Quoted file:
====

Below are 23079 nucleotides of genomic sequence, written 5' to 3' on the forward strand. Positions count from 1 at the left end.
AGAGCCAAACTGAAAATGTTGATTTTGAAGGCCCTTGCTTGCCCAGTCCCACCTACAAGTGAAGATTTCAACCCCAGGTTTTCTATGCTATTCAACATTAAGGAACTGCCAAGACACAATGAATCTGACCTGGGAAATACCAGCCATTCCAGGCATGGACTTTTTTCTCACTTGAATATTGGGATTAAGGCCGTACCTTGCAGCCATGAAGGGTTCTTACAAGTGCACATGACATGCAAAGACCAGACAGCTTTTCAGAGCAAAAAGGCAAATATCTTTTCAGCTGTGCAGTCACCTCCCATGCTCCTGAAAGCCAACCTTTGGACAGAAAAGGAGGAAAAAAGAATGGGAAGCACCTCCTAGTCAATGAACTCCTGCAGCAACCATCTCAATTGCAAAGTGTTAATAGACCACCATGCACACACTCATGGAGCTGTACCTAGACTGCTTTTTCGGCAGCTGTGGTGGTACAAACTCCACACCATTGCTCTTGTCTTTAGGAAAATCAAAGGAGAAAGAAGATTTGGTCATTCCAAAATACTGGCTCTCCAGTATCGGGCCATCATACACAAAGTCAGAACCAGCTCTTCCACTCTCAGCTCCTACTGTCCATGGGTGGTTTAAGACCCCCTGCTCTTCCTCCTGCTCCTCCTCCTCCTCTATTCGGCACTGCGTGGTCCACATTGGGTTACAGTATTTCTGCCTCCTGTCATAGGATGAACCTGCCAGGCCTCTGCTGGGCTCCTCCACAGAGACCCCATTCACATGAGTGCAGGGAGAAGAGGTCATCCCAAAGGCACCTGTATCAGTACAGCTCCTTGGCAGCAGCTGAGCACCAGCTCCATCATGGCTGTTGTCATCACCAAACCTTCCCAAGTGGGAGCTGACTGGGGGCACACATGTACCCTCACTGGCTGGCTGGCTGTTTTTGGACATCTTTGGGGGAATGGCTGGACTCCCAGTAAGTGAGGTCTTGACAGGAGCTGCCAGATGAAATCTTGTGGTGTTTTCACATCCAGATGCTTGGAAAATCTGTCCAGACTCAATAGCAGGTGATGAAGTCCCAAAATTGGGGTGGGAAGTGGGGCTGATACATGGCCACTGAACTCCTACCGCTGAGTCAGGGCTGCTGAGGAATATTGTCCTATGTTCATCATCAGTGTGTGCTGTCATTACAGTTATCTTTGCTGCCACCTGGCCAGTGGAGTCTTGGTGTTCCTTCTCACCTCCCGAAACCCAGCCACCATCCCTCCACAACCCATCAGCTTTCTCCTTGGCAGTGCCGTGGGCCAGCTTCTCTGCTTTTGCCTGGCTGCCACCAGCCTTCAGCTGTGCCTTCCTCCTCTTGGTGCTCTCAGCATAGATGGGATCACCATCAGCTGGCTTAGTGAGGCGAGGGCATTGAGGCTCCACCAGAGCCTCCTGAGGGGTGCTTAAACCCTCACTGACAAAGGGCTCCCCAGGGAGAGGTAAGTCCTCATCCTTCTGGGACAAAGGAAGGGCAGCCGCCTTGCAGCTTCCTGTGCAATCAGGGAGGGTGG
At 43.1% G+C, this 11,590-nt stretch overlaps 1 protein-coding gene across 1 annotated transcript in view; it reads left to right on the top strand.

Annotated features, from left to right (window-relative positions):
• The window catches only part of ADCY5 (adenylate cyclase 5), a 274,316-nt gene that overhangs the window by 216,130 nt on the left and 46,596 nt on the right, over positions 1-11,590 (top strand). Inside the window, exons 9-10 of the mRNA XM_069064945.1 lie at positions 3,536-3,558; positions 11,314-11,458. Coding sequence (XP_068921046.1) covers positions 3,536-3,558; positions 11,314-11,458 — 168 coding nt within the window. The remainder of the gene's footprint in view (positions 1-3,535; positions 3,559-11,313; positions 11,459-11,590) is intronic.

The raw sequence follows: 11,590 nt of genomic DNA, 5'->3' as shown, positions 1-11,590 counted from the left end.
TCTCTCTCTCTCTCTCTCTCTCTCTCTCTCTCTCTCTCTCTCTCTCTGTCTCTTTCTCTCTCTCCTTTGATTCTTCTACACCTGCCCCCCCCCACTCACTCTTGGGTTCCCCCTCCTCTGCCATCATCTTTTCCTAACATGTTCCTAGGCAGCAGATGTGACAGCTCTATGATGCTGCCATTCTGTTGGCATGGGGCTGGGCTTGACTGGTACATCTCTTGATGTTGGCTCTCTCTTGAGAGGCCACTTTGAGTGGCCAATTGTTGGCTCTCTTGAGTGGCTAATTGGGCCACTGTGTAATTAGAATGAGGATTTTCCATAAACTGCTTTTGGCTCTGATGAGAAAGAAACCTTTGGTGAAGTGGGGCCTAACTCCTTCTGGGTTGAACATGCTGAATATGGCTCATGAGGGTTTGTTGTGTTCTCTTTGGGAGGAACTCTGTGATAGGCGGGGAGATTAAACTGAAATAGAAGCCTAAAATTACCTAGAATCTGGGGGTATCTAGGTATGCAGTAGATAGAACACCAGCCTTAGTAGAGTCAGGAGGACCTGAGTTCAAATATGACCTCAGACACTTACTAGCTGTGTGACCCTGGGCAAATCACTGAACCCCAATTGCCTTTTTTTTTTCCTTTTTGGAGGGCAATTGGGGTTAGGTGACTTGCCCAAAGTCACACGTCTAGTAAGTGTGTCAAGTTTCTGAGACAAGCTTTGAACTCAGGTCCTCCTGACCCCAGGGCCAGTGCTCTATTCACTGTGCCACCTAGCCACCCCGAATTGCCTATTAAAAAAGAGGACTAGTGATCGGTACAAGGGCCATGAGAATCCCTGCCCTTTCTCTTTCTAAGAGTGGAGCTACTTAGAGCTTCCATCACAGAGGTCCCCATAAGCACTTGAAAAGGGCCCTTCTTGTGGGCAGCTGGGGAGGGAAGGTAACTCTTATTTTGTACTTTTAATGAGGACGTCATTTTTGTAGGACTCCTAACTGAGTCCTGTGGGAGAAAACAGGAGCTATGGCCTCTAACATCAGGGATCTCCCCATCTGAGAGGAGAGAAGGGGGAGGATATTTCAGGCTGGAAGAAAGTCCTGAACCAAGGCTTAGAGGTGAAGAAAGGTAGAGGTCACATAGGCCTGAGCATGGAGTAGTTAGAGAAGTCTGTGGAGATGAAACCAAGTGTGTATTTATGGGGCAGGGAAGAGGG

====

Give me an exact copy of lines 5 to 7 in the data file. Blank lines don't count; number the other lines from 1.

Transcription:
• The window catches only part of ADCY5 (adenylate cyclase 5), a 274,316-nt gene that overhangs the window by 216,130 nt on the left and 46,596 nt on the right, over positions 1-11,590 (top strand). Inside the window, exons 9-10 of the mRNA XM_069064945.1 lie at positions 3,536-3,558; positions 11,314-11,458. Coding sequence (XP_068921046.1) covers positions 3,536-3,558; positions 11,314-11,458 — 168 coding nt within the window. The remainder of the gene's footprint in view (positions 1-3,535; positions 3,559-11,313; positions 11,459-11,590) is intronic.

The raw sequence follows: 11,590 nt of genomic DNA, 5'->3' as shown, positions 1-11,590 counted from the left end.
TCTCTCTCTCTCTCTCTCTCTCTCTCTCTCTCTCTCTCTCTCTCTCTGTCTCTTTCTCTCTCTCCTTTGATTCTTCTACACCTGCCCCCCCCCACTCACTCTTGGGTTCCCCCTCCTCTGCCATCATCTTTTCCTAACATGTTCCTAGGCAGCAGATGTGACAGCTCTATGATGCTGCCATTCTGTTGGCATGGGGCTGGGCTTGACTGGTACATCTCTTGATGTTGGCTCTCTCTTGAGAGGCCACTTTGAGTGGCCAATTGTTGGCTCTCTTGAGTGGCTAATTGGGCCACTGTGTAATTAGAATGAGGATTTTCCATAAACTGCTTTTGGCTCTGATGAGAAAGAAACCTTTGGTGAAGTGGGGCCTAACTCCTTCTGGGTTGAACATGCTGAATATGGCTCATGAGGGTTTGTTGTGTTCTCTTTGGGAGGAACTCTGTGATAGGCGGGGAGATTAAACTGAAATAGAAGCCTAAAATTACCTAGAATCTGGGGGTATCTAGGTATGCAGTAGATAGAACACCAGCCTTAGTAGAGTCAGGAGGACCTGAGTTCAAATATGACCTCAGACACTTACTAGCTGTGTGACCCTGGGCAAATCACTGAACCCCAATTGCCTTTTTTTTTTCCTTTTTGGAGGGCAATTGGGGTTAGGTGACTTGCCCAAAGTCACACGTCTAGTAAGTGTGTCAAGTTTCTGAGACAAGCTTTGAACTCAGGTCCTCCTGACCCCAGGGCCAGTGCTCTATTCACTGTGCCACCTAGCCACCCCGAATTGCCTATTAAAAAAGAGGACTAGTGATCGGTACAAGGGCCATGAGAATCCCTGCCCTTTCTCTTTCTAAGAGTGGAGCTACTTAGAGCTTCCATCACAGAGGTCCCCATAAGCACTTGAAAAGGGCCCTTCTTGTGGGCAGCTGGGGAGGGAAGGTAACTCTTATTTTGTACTTTTAATGAGGACGTCATTTTTGTAGGACTCCTAACTGAGTCCTGTGGGAGAAAACAGGAGCTATGGCCTCTAACATCAGGGATCTCCCCATCTGAGAGGAGAGAAGGGGGAGGATATTTCAGGCTGGAAGAAAGTCCTGAACCAAGGCTTAGAGGTGAAGAAAGGTAGAGGTCACATAGGCCTGAGCATGGAGTAGTTAGAGAAGTCTGTGGAGATGAAACCAAGTGTGTATTTATGGGGCAGGGAAGAGGG